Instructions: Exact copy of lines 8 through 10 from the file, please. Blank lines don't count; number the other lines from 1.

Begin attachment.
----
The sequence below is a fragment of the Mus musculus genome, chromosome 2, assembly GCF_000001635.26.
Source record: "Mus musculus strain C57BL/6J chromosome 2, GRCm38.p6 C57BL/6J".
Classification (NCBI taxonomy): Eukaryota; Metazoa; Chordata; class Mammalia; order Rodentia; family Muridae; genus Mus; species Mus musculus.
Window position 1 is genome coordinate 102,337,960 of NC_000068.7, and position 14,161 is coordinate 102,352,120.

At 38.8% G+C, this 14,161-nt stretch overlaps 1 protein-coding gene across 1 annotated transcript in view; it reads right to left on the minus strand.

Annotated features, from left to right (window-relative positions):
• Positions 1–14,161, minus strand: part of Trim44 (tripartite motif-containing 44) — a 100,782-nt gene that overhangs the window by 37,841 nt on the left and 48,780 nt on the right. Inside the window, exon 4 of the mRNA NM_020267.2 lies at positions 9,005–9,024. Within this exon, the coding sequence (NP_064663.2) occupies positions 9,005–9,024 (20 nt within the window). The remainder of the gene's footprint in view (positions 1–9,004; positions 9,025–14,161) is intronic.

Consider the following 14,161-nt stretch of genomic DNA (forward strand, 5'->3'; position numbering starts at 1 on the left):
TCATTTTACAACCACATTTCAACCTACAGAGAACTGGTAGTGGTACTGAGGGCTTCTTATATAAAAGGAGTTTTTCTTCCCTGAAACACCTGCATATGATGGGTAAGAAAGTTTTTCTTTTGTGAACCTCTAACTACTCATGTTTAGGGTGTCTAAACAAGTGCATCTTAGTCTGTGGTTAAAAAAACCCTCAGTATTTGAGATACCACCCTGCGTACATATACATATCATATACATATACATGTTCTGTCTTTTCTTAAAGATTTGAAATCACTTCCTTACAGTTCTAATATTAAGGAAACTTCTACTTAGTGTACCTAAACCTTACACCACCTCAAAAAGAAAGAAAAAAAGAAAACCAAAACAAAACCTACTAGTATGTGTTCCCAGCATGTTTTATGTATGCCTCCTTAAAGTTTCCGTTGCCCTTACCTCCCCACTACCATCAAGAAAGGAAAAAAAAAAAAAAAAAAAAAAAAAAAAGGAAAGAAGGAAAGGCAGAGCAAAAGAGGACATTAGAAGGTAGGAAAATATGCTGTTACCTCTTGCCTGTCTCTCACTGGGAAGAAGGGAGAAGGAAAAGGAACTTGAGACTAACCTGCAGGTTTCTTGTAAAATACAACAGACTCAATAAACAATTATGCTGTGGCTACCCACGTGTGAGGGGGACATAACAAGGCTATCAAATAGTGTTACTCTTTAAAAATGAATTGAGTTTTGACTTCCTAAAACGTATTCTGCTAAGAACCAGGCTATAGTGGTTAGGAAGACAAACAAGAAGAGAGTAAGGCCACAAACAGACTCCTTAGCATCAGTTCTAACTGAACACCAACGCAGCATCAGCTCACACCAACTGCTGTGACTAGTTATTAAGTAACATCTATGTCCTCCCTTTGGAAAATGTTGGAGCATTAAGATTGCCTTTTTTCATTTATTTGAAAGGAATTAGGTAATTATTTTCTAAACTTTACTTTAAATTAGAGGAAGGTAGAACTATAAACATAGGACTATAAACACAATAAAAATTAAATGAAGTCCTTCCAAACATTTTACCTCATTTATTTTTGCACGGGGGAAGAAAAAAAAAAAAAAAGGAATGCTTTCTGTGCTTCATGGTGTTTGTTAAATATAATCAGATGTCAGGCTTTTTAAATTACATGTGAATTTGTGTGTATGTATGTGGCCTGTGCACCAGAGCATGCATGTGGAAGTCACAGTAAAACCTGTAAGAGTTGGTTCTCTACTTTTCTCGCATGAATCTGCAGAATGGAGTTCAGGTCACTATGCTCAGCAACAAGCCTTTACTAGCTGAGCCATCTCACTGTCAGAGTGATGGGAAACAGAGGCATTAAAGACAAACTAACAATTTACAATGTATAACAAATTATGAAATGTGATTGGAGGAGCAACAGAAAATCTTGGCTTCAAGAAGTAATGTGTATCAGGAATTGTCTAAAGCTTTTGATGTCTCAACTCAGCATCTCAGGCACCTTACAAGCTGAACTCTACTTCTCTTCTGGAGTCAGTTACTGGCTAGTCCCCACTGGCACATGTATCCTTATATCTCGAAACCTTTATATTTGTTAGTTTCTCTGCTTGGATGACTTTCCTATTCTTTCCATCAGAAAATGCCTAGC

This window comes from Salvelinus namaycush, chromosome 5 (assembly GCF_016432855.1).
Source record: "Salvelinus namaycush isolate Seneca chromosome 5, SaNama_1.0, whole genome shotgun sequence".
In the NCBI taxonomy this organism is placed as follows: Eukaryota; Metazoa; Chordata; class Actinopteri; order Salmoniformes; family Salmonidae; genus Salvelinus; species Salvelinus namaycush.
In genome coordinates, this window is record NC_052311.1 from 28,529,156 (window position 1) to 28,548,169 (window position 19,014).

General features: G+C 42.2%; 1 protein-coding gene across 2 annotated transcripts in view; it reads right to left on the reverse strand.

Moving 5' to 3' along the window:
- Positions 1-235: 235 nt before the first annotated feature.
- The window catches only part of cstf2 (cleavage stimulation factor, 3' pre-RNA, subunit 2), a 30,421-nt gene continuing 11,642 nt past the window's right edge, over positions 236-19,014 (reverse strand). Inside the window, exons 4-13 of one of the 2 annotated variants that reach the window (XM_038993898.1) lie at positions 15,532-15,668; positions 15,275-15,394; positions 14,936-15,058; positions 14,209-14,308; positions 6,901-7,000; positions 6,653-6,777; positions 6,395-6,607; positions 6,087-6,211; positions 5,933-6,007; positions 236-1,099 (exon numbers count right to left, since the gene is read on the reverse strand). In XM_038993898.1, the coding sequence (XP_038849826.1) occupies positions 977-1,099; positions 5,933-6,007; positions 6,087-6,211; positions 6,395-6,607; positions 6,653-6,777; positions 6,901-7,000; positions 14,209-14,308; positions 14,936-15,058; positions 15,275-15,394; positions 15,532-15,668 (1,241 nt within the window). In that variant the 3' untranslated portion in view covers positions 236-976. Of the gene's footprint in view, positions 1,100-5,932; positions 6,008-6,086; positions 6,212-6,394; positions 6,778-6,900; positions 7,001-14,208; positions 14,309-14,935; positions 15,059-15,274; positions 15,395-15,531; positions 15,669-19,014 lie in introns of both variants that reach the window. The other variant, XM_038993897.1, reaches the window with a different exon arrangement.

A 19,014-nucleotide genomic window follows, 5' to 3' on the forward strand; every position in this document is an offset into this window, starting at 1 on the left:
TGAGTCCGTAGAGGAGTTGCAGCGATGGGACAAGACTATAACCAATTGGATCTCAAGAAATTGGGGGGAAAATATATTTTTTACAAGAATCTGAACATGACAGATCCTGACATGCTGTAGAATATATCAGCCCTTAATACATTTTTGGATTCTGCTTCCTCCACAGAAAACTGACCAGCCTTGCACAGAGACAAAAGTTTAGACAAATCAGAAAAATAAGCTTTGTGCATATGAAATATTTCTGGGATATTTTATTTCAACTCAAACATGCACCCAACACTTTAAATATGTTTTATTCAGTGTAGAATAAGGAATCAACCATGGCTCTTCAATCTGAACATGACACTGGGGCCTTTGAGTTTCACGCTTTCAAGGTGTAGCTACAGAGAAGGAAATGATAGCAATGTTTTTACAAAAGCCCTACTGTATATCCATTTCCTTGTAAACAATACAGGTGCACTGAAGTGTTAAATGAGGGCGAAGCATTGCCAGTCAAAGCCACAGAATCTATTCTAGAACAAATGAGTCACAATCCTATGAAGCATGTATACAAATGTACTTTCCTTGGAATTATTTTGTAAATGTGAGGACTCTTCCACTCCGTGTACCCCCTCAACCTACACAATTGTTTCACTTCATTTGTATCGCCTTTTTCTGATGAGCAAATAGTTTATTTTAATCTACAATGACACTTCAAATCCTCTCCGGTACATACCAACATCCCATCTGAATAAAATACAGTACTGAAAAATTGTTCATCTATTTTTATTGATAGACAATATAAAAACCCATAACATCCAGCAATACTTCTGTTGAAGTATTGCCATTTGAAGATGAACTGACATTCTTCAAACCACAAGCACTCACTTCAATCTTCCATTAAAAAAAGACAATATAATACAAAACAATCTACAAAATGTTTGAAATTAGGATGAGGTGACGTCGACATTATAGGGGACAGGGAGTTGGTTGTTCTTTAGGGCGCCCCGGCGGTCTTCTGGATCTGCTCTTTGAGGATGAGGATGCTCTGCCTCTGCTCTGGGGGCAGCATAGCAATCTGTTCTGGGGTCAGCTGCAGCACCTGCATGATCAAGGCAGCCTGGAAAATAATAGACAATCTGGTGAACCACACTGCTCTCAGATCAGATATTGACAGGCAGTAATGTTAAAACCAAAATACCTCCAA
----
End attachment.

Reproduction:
Consider the following 14,161-nt stretch of genomic DNA (forward strand, 5'->3'; position numbering starts at 1 on the left):
TCATTTTACAACCACATTTCAACCTACAGAGAACTGGTAGTGGTACTGAGGGCTTCTTATATAAAAGGAGTTTTTCTTCCCTGAAACACCTGCATATGATGGGTAAGAAAGTTTTTCTTTTGTGAACCTCTAACTACTCATGTTTAGGGTGTCTAAACAAGTGCATCTTAGTCTGTGGTTAAAAAAACCCTCAGTATTTGAGATACCACCCTGCGTACATATACATATCATATACATATACATGTTCTGTCTTTTCTTAAAGATTTGAAATCACTTCCTTACAGTTCTAATATTAAGGAAACTTCTACTTAGTGTACCTAAACCTTACACCACCTCAAAAAGAAAGAAAAAAAGAAAACCAAAACAAAACCTACTAGTATGTGTTCCCAGCATGTTTTATGTATGCCTCCTTAAAGTTTCCGTTGCCCTTACCTCCCCACTACCATCAAGAAAGGAAAAAAAAAAAAAAAAAAAAAAAAAAAAGGAAAGAAGGAAAGGCAGAGCAAAAGAGGACATTAGAAGGTAGGAAAATATGCTGTTACCTCTTGCCTGTCTCTCACTGGGAAGAAGGGAGAAGGAAAAGGAACTTGAGACTAACCTGCAGGTTTCTTGTAAAATACAACAGACTCAATAAACAATTATGCTGTGGCTACCCACGTGTGAGGGGGACATAACAAGGCTATCAAATAGTGTTACTCTTTAAAAATGAATTGAGTTTTGACTTCCTAAAACGTATTCTGCTAAGAACCAGGCTATAGTGGTTAGGAAGACAAACAAGAAGAGAGTAAGGCCACAAACAGACTCCTTAGCATCAGTTCTAACTGAACACCAACGCAGCATCAGCTCACACCAACTGCTGTGACTAGTTATTAAGTAACATCTATGTCCTCCCTTTGGAAAATGTTGGAGCATTAAGATTGCCTTTTTTCATTTATTTGAAAGGAATTAGGTAATTATTTTCTAAACTTTACTTTAAATTAGAGGAAGGTAGAACTATAAACATAGGACTATAAACACAATAAAAATTAAATGAAGTCCTTCCAAACATTTTACCTCATTTATTTTTGCACGGGGGAAGAAAAAAAAAAAAAAAGGAATGCTTTCTGTGCTTCATGGTGTTTGTTAAATATAATCAGATGTCAGGCTTTTTAAATTACATGTGAATTTGTGTGTATGTATGTGGCCTGTGCACCAGAGCATGCATGTGGAAGTCACAGTAAAACCTGTAAGAGTTGGTTCTCTACTTTTCTCGCATGAATCTGCAGAATGGAGTTCAGGTCACTATGCTCAGCAACAAGCCTTTACTAGCTGAGCCATCTCACTGTCAGAGTGATGGGAAACAGAGGCATTAAAGACAAACTAACAATTTACAATGTATAACAAATTATGAAATGTGATTGGAGGAGCAACAGAAAATCTTGGCTTCAAGAAGTAATGTGTATCAGGAATTGTCTAAAGCTTTTGATGTCTCAACTCAGCATCTCAGGCACCTTACAAGCTGAACTCTACTTCTCTTCTGGAGTCAGTTACTGGCTAGTCCCCACTGGCACATGTATCCTTATATCTCGAAACCTTTATATTTGTTAGTTTCTCTGCTTGGATGACTTTCCTATTCTTTCCATCAGAAAATGCCTAGC

This window comes from Salvelinus namaycush, chromosome 5 (assembly GCF_016432855.1).